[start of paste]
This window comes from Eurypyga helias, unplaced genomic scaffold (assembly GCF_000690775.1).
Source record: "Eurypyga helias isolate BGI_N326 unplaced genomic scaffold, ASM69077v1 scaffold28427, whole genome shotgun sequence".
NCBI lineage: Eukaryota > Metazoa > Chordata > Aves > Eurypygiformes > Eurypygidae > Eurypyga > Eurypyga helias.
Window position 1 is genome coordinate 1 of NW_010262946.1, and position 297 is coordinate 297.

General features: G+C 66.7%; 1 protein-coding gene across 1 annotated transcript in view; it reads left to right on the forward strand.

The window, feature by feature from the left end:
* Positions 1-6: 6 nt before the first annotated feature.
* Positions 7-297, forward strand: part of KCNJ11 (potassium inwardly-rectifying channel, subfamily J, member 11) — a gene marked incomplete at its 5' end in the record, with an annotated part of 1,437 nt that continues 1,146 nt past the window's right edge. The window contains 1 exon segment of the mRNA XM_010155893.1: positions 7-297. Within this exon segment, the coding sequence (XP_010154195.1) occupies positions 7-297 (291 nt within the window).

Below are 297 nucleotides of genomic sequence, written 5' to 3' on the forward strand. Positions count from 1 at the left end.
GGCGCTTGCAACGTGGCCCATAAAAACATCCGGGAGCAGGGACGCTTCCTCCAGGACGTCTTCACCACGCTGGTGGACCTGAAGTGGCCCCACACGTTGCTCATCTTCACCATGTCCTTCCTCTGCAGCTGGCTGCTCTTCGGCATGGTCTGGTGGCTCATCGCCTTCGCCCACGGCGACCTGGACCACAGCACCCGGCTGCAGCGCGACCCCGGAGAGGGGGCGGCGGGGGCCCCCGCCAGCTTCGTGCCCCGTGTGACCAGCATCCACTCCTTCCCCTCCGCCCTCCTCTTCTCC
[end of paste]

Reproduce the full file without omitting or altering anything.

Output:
This window comes from Eurypyga helias, unplaced genomic scaffold (assembly GCF_000690775.1).
Source record: "Eurypyga helias isolate BGI_N326 unplaced genomic scaffold, ASM69077v1 scaffold28427, whole genome shotgun sequence".
NCBI lineage: Eukaryota > Metazoa > Chordata > Aves > Eurypygiformes > Eurypygidae > Eurypyga > Eurypyga helias.
Window position 1 is genome coordinate 1 of NW_010262946.1, and position 297 is coordinate 297.

General features: G+C 66.7%; 1 protein-coding gene across 1 annotated transcript in view; it reads left to right on the forward strand.

The window, feature by feature from the left end:
* Positions 1-6: 6 nt before the first annotated feature.
* Positions 7-297, forward strand: part of KCNJ11 (potassium inwardly-rectifying channel, subfamily J, member 11) — a gene marked incomplete at its 5' end in the record, with an annotated part of 1,437 nt that continues 1,146 nt past the window's right edge. The window contains 1 exon segment of the mRNA XM_010155893.1: positions 7-297. Within this exon segment, the coding sequence (XP_010154195.1) occupies positions 7-297 (291 nt within the window).

Below are 297 nucleotides of genomic sequence, written 5' to 3' on the forward strand. Positions count from 1 at the left end.
GGCGCTTGCAACGTGGCCCATAAAAACATCCGGGAGCAGGGACGCTTCCTCCAGGACGTCTTCACCACGCTGGTGGACCTGAAGTGGCCCCACACGTTGCTCATCTTCACCATGTCCTTCCTCTGCAGCTGGCTGCTCTTCGGCATGGTCTGGTGGCTCATCGCCTTCGCCCACGGCGACCTGGACCACAGCACCCGGCTGCAGCGCGACCCCGGAGAGGGGGCGGCGGGGGCCCCCGCCAGCTTCGTGCCCCGTGTGACCAGCATCCACTCCTTCCCCTCCGCCCTCCTCTTCTCC